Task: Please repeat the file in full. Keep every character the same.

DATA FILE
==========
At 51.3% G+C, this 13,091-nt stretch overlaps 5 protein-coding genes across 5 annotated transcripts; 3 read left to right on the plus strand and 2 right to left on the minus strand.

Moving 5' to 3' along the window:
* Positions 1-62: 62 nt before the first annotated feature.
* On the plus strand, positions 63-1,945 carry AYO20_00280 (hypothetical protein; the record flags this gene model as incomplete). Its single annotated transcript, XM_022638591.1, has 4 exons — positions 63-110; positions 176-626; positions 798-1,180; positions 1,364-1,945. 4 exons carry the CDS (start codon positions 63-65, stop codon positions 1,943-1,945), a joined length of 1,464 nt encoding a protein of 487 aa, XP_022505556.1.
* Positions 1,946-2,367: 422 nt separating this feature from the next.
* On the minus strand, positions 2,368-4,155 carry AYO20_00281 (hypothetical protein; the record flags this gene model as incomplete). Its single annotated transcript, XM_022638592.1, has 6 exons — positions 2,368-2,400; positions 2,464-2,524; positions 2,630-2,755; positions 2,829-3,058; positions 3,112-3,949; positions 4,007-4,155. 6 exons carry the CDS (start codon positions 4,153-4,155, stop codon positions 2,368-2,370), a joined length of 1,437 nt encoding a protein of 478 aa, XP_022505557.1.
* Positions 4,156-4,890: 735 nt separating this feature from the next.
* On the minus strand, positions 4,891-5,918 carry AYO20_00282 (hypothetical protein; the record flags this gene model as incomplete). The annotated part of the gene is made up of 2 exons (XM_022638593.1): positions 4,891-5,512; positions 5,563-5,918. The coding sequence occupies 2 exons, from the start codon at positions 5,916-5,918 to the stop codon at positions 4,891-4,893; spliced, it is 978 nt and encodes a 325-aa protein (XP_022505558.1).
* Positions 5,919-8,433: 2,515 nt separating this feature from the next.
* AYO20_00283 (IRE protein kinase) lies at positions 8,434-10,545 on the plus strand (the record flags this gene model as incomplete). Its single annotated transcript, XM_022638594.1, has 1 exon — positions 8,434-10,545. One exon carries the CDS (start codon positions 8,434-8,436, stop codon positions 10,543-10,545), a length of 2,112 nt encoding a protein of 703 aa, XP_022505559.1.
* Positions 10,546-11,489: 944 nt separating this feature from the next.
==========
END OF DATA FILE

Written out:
At 51.3% G+C, this 13,091-nt stretch overlaps 5 protein-coding genes across 5 annotated transcripts; 3 read left to right on the plus strand and 2 right to left on the minus strand.

Moving 5' to 3' along the window:
* Positions 1-62: 62 nt before the first annotated feature.
* On the plus strand, positions 63-1,945 carry AYO20_00280 (hypothetical protein; the record flags this gene model as incomplete). Its single annotated transcript, XM_022638591.1, has 4 exons — positions 63-110; positions 176-626; positions 798-1,180; positions 1,364-1,945. 4 exons carry the CDS (start codon positions 63-65, stop codon positions 1,943-1,945), a joined length of 1,464 nt encoding a protein of 487 aa, XP_022505556.1.
* Positions 1,946-2,367: 422 nt separating this feature from the next.
* On the minus strand, positions 2,368-4,155 carry AYO20_00281 (hypothetical protein; the record flags this gene model as incomplete). Its single annotated transcript, XM_022638592.1, has 6 exons — positions 2,368-2,400; positions 2,464-2,524; positions 2,630-2,755; positions 2,829-3,058; positions 3,112-3,949; positions 4,007-4,155. 6 exons carry the CDS (start codon positions 4,153-4,155, stop codon positions 2,368-2,370), a joined length of 1,437 nt encoding a protein of 478 aa, XP_022505557.1.
* Positions 4,156-4,890: 735 nt separating this feature from the next.
* On the minus strand, positions 4,891-5,918 carry AYO20_00282 (hypothetical protein; the record flags this gene model as incomplete). The annotated part of the gene is made up of 2 exons (XM_022638593.1): positions 4,891-5,512; positions 5,563-5,918. The coding sequence occupies 2 exons, from the start codon at positions 5,916-5,918 to the stop codon at positions 4,891-4,893; spliced, it is 978 nt and encodes a 325-aa protein (XP_022505558.1).
* Positions 5,919-8,433: 2,515 nt separating this feature from the next.
* AYO20_00283 (IRE protein kinase) lies at positions 8,434-10,545 on the plus strand (the record flags this gene model as incomplete). Its single annotated transcript, XM_022638594.1, has 1 exon — positions 8,434-10,545. One exon carries the CDS (start codon positions 8,434-8,436, stop codon positions 10,543-10,545), a length of 2,112 nt encoding a protein of 703 aa, XP_022505559.1.
* Positions 10,546-11,489: 944 nt separating this feature from the next.